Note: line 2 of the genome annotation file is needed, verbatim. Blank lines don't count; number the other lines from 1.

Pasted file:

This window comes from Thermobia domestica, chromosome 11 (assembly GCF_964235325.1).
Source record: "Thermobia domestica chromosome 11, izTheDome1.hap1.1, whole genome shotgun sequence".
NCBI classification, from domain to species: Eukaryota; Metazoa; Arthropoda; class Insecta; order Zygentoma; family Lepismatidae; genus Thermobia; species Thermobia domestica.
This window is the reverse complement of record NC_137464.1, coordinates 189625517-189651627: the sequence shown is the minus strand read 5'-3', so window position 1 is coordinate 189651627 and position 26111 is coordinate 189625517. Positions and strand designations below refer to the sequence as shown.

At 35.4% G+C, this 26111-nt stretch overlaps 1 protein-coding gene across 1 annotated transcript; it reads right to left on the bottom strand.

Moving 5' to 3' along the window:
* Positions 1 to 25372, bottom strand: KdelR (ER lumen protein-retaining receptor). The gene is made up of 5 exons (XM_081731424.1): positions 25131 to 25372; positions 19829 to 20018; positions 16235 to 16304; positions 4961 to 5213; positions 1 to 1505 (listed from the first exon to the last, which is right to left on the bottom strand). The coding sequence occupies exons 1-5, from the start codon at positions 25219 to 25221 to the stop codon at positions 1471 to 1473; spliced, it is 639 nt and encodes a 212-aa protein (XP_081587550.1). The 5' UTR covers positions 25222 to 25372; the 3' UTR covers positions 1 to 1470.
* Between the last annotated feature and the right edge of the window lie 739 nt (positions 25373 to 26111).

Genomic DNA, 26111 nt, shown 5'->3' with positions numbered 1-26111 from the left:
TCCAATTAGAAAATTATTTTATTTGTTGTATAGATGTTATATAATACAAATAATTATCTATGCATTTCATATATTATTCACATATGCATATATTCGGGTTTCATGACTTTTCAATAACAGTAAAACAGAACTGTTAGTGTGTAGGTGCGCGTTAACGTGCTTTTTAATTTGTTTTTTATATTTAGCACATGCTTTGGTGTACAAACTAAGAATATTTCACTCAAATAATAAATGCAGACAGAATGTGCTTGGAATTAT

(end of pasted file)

Source record: "Thermobia domestica chromosome 11, izTheDome1.hap1.1, whole genome shotgun sequence".